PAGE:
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Study Finds Crime Risk Rises in Areas Near Major Amusement Parks

New research from The University of Texas at Dallas suggests that crime is higher near major theme parks where bars, restaurants and hotels are also built in close proximity.

The crime risk is higher near major theme parks in cities such as Orlando, Florida, according to new research from UT Dallas.

A recent study published online Nov. 6 in Justice Quarterly analyzed crime data collected in and around the perimeter of Universal Studios Florida in Orlando and measured how often low-level street crimes such as robberies, burglaries and aggravated assaults happened near the park, which hosted more than 10 million visitors in 2018. 

The research showed that the probability of crime occurring was highest in neighborhoods closest to the park, tapering off farther from the attraction. Homicides and sexual assaults were excluded from the analysis since these offenses were rare.

“We found that the problem is not the park itself, but the presence of certain establishments around the park,” said Dr. Alex Piquero, corresponding author of the study and Ashbel Smith Professor of Criminology in the School of Economic, Political and Policy Sciences and director of social impact research in the Office of Research at UT Dallas. “We call these establishments crime attractors.”

“Once bars, restaurants and hotels are built, a lot of people congregate in one place. This increases the number of so-called targets. Tourists tend to take fewer precautions with their valuables. For example, patrons may leave their cellphones unattended or don’t put their jewelry in the safe in the hotel room.”

Dr. Alex Piquero, Ashbel Smith Professor of Criminology in the School of Economic, Political and Policy Sciences

The study is the first of its kind to examine the geographical cluster of crime around a sizeable amusement park. Researchers found crime rates increased 19% in places where just one attractor, such as a bar, restaurant or hotel, was added near the perimeter of the park. Additional findings show that when census blocks are within a mile from Universal Studios, crime in the area increased almost 200%.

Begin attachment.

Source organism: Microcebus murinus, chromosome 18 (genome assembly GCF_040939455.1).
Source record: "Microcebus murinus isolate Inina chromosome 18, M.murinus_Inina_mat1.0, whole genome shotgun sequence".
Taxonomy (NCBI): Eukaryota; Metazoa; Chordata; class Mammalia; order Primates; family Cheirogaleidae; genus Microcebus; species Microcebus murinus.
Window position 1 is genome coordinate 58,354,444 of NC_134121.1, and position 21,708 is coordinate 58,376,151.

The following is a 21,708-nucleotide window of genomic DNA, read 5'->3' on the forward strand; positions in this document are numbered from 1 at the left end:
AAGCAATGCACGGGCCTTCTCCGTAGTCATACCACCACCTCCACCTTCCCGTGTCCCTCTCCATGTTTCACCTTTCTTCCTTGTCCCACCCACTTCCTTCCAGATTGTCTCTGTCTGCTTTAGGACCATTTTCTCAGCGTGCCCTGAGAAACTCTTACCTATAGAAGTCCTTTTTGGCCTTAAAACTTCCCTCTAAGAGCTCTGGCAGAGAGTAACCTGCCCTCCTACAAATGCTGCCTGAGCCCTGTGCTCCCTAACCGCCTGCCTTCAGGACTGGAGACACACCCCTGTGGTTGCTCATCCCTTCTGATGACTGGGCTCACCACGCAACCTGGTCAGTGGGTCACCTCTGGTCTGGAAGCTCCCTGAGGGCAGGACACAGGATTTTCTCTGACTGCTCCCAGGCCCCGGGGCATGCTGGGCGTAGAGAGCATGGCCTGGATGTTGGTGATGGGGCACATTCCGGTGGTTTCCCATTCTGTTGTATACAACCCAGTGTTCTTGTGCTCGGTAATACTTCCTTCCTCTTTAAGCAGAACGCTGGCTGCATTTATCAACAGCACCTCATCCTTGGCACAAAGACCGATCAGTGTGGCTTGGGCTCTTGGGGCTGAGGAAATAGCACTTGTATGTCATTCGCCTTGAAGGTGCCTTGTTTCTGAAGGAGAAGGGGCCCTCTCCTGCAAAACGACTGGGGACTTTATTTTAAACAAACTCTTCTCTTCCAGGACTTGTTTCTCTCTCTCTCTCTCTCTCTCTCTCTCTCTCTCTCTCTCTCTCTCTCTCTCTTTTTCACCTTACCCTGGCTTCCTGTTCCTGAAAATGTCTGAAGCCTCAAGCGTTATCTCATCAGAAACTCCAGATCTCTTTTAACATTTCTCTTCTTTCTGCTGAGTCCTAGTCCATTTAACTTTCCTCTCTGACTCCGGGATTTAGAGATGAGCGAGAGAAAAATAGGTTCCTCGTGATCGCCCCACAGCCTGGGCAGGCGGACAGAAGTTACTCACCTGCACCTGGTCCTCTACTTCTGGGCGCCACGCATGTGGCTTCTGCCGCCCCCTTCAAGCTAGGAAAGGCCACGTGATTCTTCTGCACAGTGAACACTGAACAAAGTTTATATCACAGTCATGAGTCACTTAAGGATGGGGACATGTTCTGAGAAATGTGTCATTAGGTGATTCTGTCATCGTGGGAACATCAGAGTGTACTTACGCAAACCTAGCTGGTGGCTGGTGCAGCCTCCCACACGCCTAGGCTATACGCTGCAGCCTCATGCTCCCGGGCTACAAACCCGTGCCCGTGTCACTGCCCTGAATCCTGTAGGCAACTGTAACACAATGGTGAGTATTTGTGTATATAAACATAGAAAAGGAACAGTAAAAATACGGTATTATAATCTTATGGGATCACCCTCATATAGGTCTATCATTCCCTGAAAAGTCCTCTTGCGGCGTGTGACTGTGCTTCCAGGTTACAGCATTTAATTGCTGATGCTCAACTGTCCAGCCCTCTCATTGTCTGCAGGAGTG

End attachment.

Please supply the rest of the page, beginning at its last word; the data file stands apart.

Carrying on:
Piquero said one contributor to the problem is the high number of tourists who may have relaxed attitudes toward safety.

“Once bars, restaurants and hotels are built, a lot of people congregate in one place,” Piquero said. “This increases the number of so-called targets. Tourists tend to take fewer precautions with their valuables. For example, patrons may leave their cellphones unattended or don’t put their jewelry in the safe in the hotel room. Sometimes vacationers are drinking alcohol and become less aware of their surroundings.”

Piquero said the study focused on Universal Studios Florida because it is one of the few theme parks within the boundaries of a single city, making it possible to obtain crime data from a single source, in this case, the Orlando Police Department. Researchers compared crime data gathered over three years (2015 to 2017) and analyzed it at the census block level, the smallest unit used to define a geographical area.

“The maps show that crime patterns are not proportionate across the city,” said Sungil Han, a doctoral student in criminology at UT Dallas and lead author of the study. “Patterns of crime concentration were, however, observed near the theme park. These results indicate that those impacts are significantly influenced by crime-generating/attracting facilities such as bars, hotels or restaurants located within census blocks.”

A better understanding of the relationship between tourism and crime could help in the implementation of crime-prevention strategies, including increasing awareness, police presence and the use of technology such as surveillance cameras in and around large theme parks, Han said. Adding additional signage and more staff to direct tourists to their destinations and posting safety tips on ATMs also could be useful strategies to decrease crime, he said.

“Bars, restaurants and hotels can take steps and increase their surveillance or security to limit the likelihood of their clientele being victimized,” said study co-author Dr. Nicole Leeper Piquero, Robert E. Holmes Jr. Professor of Criminology and associate vice president for research development at UT Dallas. “Our research shows that the risk of crime is high in areas right around prominent amusement venues. This means people need to be very aware that these are crime magnets. When travelers go on vacation, they need to continue to be alert, take precautions and ensure they are not victimized.”

The study team also included Dr. Matt Nobles from the University of Central Florida.

Media Contact: Melissa Cutler, UT Dallas, (972) 883-4319, [email protected], or the Office of Media Relations, UT Dallas, (972) 883-2155, [email protected].